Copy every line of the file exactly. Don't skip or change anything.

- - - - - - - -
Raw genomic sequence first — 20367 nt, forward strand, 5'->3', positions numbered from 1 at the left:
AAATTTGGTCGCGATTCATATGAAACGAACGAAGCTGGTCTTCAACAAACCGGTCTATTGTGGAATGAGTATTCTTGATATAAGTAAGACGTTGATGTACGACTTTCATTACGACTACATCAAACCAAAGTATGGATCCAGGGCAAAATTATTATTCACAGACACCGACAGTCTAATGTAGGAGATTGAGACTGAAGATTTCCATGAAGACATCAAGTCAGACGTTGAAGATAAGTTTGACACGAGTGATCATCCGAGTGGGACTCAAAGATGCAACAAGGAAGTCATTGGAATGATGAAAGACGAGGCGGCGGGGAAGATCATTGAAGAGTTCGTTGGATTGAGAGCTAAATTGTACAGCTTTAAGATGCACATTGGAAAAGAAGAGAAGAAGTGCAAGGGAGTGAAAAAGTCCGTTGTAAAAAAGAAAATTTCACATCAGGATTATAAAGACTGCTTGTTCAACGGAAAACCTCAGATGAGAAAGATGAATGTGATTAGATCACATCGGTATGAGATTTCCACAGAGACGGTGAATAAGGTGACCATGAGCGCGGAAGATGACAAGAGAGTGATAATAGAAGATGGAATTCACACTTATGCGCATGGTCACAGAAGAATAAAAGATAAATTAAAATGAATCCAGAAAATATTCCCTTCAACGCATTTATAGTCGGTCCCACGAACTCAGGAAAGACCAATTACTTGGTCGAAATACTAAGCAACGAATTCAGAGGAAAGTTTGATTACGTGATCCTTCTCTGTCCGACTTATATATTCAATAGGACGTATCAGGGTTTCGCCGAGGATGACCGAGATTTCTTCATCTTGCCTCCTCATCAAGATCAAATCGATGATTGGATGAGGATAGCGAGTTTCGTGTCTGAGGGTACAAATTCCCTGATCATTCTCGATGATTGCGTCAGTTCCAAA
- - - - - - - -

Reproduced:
Raw genomic sequence first — 20367 nt, forward strand, 5'->3', positions numbered from 1 at the left:
AAATTTGGTCGCGATTCATATGAAACGAACGAAGCTGGTCTTCAACAAACCGGTCTATTGTGGAATGAGTATTCTTGATATAAGTAAGACGTTGATGTACGACTTTCATTACGACTACATCAAACCAAAGTATGGATCCAGGGCAAAATTATTATTCACAGACACCGACAGTCTAATGTAGGAGATTGAGACTGAAGATTTCCATGAAGACATCAAGTCAGACGTTGAAGATAAGTTTGACACGAGTGATCATCCGAGTGGGACTCAAAGATGCAACAAGGAAGTCATTGGAATGATGAAAGACGAGGCGGCGGGGAAGATCATTGAAGAGTTCGTTGGATTGAGAGCTAAATTGTACAGCTTTAAGATGCACATTGGAAAAGAAGAGAAGAAGTGCAAGGGAGTGAAAAAGTCCGTTGTAAAAAAGAAAATTTCACATCAGGATTATAAAGACTGCTTGTTCAACGGAAAACCTCAGATGAGAAAGATGAATGTGATTAGATCACATCGGTATGAGATTTCCACAGAGACGGTGAATAAGGTGACCATGAGCGCGGAAGATGACAAGAGAGTGATAATAGAAGATGGAATTCACACTTATGCGCATGGTCACAGAAGAATAAAAGATAAATTAAAATGAATCCAGAAAATATTCCCTTCAACGCATTTATAGTCGGTCCCACGAACTCAGGAAAGACCAATTACTTGGTCGAAATACTAAGCAACGAATTCAGAGGAAAGTTTGATTACGTGATCCTTCTCTGTCCGACTTATATATTCAATAGGACGTATCAGGGTTTCGCCGAGGATGACCGAGATTTCTTCATCTTGCCTCCTCATCAAGATCAAATCGATGATTGGATGAGGATAGCGAGTTTCGTGTCTGAGGGTACAAATTCCCTGATCATTCTCGATGATTGCGTCAGTTCCAAA